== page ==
Restaurants, bars and gyms fight to survive

Matthew Tosoni (centre front), owner of Oldtown Bodega in Corktown. Photo: Elspeth Chalmers

By Elspeth Chalmers

Pandemic lockdowns have forced us all to get creative – from drive-through birthday parties to Zoom dinner dates. Wave after wave have resulted in ever-changing regulations that made us pivot. Small businesses have had to be particularly innovative in the past two years. Recent lockdowns have focused on bars, restaurants and gyms, forcing many to close indoor activities during one of the worst winters in recent years. But Corktown businesses won’t let that stop them.

“We’re going to be opening the windows and we’re going to be wearing our long johns,” says Matthew Tosoni, owner of Oldtown Bodega on King Street East. “We’ll be mixing cocktails, serving hot cider, and keeping the food exciting.”

Tosoni has committed to remaining open in whatever capacity he can, for his employees and his community. “I’m not doing this to make money,” he says. “How do you expect employees to survive on $300 a week?”

The Canada Worker Lockdown Benefit offers $300 weekly to employees unable to work due to a temporary lockdown, but the average one bedroom apartment in Toronto rents well over that total amount monthly. Retaining staff has become important in hospitality and fitness. “I think the industry is going through a pruning phase,” says Greg Hetherington, founder of Fuel Training Club with locations on Adelaide Street East and in the west end.

For many of his employees, “it made more sense to move on to a different industry because there was too much volatility and uncertainty.”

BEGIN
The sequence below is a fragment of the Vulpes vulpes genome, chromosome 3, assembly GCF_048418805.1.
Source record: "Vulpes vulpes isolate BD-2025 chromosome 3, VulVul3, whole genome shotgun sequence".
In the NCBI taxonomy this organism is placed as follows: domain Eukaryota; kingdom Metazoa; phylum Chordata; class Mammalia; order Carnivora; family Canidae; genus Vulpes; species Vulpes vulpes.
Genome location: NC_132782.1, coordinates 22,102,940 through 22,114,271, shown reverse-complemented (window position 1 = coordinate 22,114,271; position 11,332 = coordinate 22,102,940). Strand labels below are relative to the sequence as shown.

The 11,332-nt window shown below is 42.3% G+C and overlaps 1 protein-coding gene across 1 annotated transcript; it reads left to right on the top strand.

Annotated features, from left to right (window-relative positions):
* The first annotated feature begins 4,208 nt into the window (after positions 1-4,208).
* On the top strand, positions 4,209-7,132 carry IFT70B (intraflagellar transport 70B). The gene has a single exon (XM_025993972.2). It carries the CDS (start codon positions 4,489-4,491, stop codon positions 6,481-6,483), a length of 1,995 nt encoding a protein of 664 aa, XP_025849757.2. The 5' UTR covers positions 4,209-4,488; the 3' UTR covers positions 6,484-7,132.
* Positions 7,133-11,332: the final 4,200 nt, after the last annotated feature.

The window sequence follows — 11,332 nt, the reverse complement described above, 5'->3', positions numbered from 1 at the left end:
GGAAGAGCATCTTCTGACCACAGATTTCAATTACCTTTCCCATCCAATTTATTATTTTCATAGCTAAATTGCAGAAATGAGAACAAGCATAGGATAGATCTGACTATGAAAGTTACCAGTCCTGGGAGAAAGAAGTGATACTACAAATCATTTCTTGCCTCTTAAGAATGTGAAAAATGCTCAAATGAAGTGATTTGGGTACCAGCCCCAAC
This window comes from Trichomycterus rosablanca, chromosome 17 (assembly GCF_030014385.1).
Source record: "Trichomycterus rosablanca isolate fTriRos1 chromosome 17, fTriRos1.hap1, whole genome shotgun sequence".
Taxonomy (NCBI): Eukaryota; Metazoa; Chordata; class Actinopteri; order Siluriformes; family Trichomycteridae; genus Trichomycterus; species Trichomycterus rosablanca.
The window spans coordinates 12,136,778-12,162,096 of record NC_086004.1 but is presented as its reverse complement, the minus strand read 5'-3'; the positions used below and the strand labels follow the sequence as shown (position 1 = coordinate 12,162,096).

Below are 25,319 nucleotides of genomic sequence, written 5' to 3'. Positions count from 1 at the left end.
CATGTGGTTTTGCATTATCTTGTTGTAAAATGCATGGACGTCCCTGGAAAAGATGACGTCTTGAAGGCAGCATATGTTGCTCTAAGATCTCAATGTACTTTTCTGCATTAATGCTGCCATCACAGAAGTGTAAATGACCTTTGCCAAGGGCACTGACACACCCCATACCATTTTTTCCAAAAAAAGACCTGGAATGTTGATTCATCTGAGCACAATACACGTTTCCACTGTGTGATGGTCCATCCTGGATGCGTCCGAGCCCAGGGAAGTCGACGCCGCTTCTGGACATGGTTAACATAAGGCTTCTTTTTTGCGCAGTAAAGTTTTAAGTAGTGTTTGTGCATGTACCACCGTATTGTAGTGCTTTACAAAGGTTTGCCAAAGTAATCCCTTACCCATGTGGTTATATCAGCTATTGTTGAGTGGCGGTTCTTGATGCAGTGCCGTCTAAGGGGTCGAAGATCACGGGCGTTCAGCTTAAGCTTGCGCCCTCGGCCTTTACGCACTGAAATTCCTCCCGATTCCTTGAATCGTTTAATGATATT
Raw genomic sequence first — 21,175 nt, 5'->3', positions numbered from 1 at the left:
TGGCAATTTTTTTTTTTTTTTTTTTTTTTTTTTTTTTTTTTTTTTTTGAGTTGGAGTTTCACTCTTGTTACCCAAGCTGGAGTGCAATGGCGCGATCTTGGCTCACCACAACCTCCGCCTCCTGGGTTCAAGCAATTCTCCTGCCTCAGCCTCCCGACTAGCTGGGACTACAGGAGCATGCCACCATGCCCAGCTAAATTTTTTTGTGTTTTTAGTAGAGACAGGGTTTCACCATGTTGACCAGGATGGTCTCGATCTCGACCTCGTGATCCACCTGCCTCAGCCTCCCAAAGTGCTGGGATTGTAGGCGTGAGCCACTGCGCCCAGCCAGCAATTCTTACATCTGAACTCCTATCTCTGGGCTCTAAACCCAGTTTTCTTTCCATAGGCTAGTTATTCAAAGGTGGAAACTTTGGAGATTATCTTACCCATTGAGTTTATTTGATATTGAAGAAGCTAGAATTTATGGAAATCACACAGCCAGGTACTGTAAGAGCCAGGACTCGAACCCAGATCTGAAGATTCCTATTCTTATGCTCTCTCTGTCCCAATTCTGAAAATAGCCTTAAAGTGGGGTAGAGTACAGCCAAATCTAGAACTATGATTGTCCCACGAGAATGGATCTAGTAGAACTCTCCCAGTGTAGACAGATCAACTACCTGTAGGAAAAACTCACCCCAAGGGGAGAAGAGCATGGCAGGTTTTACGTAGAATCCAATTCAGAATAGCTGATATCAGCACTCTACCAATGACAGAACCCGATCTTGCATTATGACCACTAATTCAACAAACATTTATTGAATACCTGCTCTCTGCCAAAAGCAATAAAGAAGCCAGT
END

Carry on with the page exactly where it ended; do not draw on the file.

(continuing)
After repeated closures and reduced hours, employees have opted to move onto more stable work. The result is a labour shortage across the fitness and hospitality industries.

“[Staffing] is certainly the number one challenge in the industry, and this restaurant is no exception,” says Juanita Dickson, President and CFO of Gusto 54, the parent company behind the Gusto 501 restaurant.

“There was a two-month period when we could open [at] full capacity inside and outside, and we didn’t have enough staff.”

In response, Gusto has begun to focus on attracting and retaining talent. “We’re hiring now and we’re doing employee programming…to retain the staff so that we have a business to open when the government allows us to open. We’re keeping benefits going until the end of this lockdown period, for example.”

Gusto 501 staff also participate in weekly company-wide meetings. “[We’re] still treating them as part of the family, even though their shifts may have been furloughed for the time being.”

The relationship between a business and its staff is more symbiotic than ever. “I can’t afford to lose a team,” says Tosoni. He has taken advantage of the new Ontario grant that provides $10,000 for small businesses forced to close in the most recent lockdowns, but “that money is in and out between HST and source deductions.”

“We wouldn’t be able to survive without those subsidies that have come through,” says Hetherington. He cites rent subsidies, income-loss subsidies, and recently a provincial grant. “Navigating your way through these subsidies has been one of the challenges, but also one of the lifelines.”

As of January 18, the province offered hydro relief, billing at the off-peak rate 24 hours a day. 

These grants have resulted from advocacy by small businesses. “We did allocate resources, myself included, in really having a very strong voice at the government levels, federal, provincial and municipal level, to influence some of the things that were actually going to make a difference in the restaurant business—things like rent subsidies, things like the wage subsidy, things like allowing alcohol for takeout and extending the patios into the streets,” says Dickson. “All these little things are the difference between surviving and not.”

Restaurants, bars, gyms and other small businesses make up the fabric of a community, especially in a small neighbourhood like Corktown.